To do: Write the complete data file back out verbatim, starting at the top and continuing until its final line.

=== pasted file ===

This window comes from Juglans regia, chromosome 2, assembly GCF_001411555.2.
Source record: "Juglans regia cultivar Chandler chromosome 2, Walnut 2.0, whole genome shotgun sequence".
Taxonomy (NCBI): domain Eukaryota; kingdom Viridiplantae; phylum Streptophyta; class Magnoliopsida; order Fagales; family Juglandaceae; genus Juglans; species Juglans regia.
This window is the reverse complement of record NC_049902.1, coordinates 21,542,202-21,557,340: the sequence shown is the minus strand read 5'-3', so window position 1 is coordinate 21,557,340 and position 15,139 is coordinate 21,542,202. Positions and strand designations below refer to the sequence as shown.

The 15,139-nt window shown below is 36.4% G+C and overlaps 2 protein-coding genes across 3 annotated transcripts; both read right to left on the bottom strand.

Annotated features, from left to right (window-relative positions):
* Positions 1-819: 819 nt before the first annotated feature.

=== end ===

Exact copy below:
This window comes from Juglans regia, chromosome 2, assembly GCF_001411555.2.
Source record: "Juglans regia cultivar Chandler chromosome 2, Walnut 2.0, whole genome shotgun sequence".
Taxonomy (NCBI): domain Eukaryota; kingdom Viridiplantae; phylum Streptophyta; class Magnoliopsida; order Fagales; family Juglandaceae; genus Juglans; species Juglans regia.
This window is the reverse complement of record NC_049902.1, coordinates 21,542,202-21,557,340: the sequence shown is the minus strand read 5'-3', so window position 1 is coordinate 21,557,340 and position 15,139 is coordinate 21,542,202. Positions and strand designations below refer to the sequence as shown.

The 15,139-nt window shown below is 36.4% G+C and overlaps 2 protein-coding genes across 3 annotated transcripts; both read right to left on the bottom strand.

Annotated features, from left to right (window-relative positions):
* Positions 1-819: 819 nt before the first annotated feature.